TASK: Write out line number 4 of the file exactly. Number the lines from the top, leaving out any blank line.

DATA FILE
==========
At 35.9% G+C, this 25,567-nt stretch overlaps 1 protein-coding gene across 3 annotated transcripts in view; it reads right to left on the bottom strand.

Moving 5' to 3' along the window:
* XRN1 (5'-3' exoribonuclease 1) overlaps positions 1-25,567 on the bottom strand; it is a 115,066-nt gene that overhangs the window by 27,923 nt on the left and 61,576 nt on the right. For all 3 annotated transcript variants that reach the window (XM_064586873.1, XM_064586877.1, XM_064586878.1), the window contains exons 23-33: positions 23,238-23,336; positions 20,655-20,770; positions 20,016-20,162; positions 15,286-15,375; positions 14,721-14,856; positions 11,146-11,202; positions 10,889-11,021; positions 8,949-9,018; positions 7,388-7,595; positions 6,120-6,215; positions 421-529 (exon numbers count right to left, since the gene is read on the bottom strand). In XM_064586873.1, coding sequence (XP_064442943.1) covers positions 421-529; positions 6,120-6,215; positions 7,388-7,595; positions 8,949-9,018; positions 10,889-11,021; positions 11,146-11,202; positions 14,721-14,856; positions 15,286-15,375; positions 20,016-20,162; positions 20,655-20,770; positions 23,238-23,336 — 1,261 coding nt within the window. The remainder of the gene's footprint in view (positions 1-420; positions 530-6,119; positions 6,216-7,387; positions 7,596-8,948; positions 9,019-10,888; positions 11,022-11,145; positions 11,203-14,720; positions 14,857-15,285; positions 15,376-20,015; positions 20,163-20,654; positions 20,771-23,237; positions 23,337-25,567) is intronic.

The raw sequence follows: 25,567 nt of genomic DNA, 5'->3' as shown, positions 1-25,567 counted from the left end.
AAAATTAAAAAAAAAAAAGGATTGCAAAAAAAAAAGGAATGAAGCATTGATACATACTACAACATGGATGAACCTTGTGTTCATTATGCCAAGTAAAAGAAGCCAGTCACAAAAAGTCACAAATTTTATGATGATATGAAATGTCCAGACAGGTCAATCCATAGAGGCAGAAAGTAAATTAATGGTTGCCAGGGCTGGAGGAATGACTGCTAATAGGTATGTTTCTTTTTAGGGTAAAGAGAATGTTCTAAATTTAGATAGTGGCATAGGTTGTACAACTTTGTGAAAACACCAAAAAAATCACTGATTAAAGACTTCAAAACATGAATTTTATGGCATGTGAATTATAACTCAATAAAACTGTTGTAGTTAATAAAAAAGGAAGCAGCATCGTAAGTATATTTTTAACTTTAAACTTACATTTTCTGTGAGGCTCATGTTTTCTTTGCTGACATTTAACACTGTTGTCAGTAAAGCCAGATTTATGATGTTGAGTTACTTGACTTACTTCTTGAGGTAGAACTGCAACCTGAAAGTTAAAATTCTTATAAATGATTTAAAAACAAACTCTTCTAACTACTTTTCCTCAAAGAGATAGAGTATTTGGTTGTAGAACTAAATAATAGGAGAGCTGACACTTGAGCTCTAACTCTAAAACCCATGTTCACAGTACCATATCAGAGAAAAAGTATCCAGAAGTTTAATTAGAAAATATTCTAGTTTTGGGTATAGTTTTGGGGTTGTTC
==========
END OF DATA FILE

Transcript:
The raw sequence follows: 25,567 nt of genomic DNA, 5'->3' as shown, positions 1-25,567 counted from the left end.